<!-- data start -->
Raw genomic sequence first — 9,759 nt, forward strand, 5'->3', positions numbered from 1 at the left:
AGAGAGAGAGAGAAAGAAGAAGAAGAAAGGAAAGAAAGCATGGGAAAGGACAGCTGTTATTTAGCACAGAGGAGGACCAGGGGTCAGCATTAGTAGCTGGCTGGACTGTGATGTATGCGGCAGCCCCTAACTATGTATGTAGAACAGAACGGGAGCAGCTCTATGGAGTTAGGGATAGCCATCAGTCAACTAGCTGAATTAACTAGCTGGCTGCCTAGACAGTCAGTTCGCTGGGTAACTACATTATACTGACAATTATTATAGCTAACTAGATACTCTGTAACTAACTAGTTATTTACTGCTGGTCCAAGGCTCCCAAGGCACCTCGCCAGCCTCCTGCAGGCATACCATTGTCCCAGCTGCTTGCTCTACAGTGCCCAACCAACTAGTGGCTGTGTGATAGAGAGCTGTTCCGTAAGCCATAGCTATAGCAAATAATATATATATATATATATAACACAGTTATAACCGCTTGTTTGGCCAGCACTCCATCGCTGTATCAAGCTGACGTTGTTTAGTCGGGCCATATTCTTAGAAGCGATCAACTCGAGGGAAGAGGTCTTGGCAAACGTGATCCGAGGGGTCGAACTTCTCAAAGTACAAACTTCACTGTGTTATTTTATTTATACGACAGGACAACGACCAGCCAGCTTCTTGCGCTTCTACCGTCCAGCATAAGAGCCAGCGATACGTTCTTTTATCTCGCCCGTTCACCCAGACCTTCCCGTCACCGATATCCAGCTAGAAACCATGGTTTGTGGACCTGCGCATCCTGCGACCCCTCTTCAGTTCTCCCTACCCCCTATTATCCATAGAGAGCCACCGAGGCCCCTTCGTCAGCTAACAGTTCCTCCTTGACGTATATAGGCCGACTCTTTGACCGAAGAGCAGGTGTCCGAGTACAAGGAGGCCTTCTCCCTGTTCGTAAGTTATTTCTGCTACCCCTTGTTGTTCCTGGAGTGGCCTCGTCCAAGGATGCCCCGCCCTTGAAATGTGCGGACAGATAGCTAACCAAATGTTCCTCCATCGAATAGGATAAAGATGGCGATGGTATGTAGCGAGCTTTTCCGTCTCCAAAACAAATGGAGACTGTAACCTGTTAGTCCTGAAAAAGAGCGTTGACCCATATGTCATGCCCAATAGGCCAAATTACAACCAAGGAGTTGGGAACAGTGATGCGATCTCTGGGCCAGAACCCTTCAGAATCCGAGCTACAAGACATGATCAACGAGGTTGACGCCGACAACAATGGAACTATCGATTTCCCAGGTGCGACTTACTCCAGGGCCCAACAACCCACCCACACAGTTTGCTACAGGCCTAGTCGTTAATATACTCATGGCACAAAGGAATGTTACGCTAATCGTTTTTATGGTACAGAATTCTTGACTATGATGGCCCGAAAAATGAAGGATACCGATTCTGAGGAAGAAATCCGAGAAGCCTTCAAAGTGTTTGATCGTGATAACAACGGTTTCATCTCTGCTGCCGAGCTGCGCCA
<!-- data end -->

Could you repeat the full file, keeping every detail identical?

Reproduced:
Raw genomic sequence first — 9,759 nt, forward strand, 5'->3', positions numbered from 1 at the left:
AGAGAGAGAGAGAAAGAAGAAGAAGAAAGGAAAGAAAGCATGGGAAAGGACAGCTGTTATTTAGCACAGAGGAGGACCAGGGGTCAGCATTAGTAGCTGGCTGGACTGTGATGTATGCGGCAGCCCCTAACTATGTATGTAGAACAGAACGGGAGCAGCTCTATGGAGTTAGGGATAGCCATCAGTCAACTAGCTGAATTAACTAGCTGGCTGCCTAGACAGTCAGTTCGCTGGGTAACTACATTATACTGACAATTATTATAGCTAACTAGATACTCTGTAACTAACTAGTTATTTACTGCTGGTCCAAGGCTCCCAAGGCACCTCGCCAGCCTCCTGCAGGCATACCATTGTCCCAGCTGCTTGCTCTACAGTGCCCAACCAACTAGTGGCTGTGTGATAGAGAGCTGTTCCGTAAGCCATAGCTATAGCAAATAATATATATATATATATATAACACAGTTATAACCGCTTGTTTGGCCAGCACTCCATCGCTGTATCAAGCTGACGTTGTTTAGTCGGGCCATATTCTTAGAAGCGATCAACTCGAGGGAAGAGGTCTTGGCAAACGTGATCCGAGGGGTCGAACTTCTCAAAGTACAAACTTCACTGTGTTATTTTATTTATACGACAGGACAACGACCAGCCAGCTTCTTGCGCTTCTACCGTCCAGCATAAGAGCCAGCGATACGTTCTTTTATCTCGCCCGTTCACCCAGACCTTCCCGTCACCGATATCCAGCTAGAAACCATGGTTTGTGGACCTGCGCATCCTGCGACCCCTCTTCAGTTCTCCCTACCCCCTATTATCCATAGAGAGCCACCGAGGCCCCTTCGTCAGCTAACAGTTCCTCCTTGACGTATATAGGCCGACTCTTTGACCGAAGAGCAGGTGTCCGAGTACAAGGAGGCCTTCTCCCTGTTCGTAAGTTATTTCTGCTACCCCTTGTTGTTCCTGGAGTGGCCTCGTCCAAGGATGCCCCGCCCTTGAAATGTGCGGACAGATAGCTAACCAAATGTTCCTCCATCGAATAGGATAAAGATGGCGATGGTATGTAGCGAGCTTTTCCGTCTCCAAAACAAATGGAGACTGTAACCTGTTAGTCCTGAAAAAGAGCGTTGACCCATATGTCATGCCCAATAGGCCAAATTACAACCAAGGAGTTGGGAACAGTGATGCGATCTCTGGGCCAGAACCCTTCAGAATCCGAGCTACAAGACATGATCAACGAGGTTGACGCCGACAACAATGGAACTATCGATTTCCCAGGTGCGACTTACTCCAGGGCCCAACAACCCACCCACACAGTTTGCTACAGGCCTAGTCGTTAATATACTCATGGCACAAAGGAATGTTACGCTAATCGTTTTTATGGTACAGAATTCTTGACTATGATGGCCCGAAAAATGAAGGATACCGATTCTGAGGAAGAAATCCGAGAAGCCTTCAAAGTGTTTGATCGTGATAACAACGGTTTCATCTCTGCTGCCGAGCTGCGCCA